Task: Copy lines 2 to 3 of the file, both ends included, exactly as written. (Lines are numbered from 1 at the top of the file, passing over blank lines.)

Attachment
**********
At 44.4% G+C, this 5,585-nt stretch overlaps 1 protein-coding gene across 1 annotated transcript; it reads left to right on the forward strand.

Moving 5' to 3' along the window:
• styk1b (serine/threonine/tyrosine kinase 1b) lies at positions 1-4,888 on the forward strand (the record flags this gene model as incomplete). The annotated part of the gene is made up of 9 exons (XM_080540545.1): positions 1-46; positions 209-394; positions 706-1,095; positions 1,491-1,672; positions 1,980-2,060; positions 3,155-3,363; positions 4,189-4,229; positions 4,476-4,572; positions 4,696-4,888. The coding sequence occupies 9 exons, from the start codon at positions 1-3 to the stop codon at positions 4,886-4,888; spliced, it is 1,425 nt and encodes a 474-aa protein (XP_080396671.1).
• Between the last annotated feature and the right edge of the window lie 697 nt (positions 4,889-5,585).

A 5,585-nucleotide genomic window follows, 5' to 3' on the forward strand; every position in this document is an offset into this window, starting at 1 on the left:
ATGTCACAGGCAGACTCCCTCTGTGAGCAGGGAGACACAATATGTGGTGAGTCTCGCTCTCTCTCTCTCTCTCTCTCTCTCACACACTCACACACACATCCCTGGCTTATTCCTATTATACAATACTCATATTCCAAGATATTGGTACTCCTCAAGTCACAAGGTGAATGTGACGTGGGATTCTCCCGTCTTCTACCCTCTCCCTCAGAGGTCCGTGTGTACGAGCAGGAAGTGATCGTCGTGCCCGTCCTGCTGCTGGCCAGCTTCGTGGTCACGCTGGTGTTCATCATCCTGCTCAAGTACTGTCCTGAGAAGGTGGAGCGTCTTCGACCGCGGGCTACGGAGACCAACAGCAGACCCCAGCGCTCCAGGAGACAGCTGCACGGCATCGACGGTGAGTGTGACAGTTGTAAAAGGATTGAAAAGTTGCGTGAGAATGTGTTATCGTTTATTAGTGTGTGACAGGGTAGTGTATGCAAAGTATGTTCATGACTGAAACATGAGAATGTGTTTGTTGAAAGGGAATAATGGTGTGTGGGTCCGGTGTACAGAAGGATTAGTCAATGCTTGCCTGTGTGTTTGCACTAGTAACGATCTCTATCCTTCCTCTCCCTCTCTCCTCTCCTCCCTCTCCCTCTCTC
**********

Moving 5' to 3' along the window:
• styk1b (serine/threonine/tyrosine kinase 1b) lies at positions 1-4,888 on the forward strand (the record flags this gene model as incomplete). The annotated part of the gene is made up of 9 exons (XM_080540545.1): positions 1-46; positions 209-394; positions 706-1,095; positions 1,491-1,672; positions 1,980-2,060; positions 3,155-3,363; positions 4,189-4,229; positions 4,476-4,572; positions 4,696-4,888. The coding sequence occupies 9 exons, from the start codon at positions 1-3 to the stop codon at positions 4,886-4,888; spliced, it is 1,425 nt and encodes a 474-aa protein (XP_080396671.1).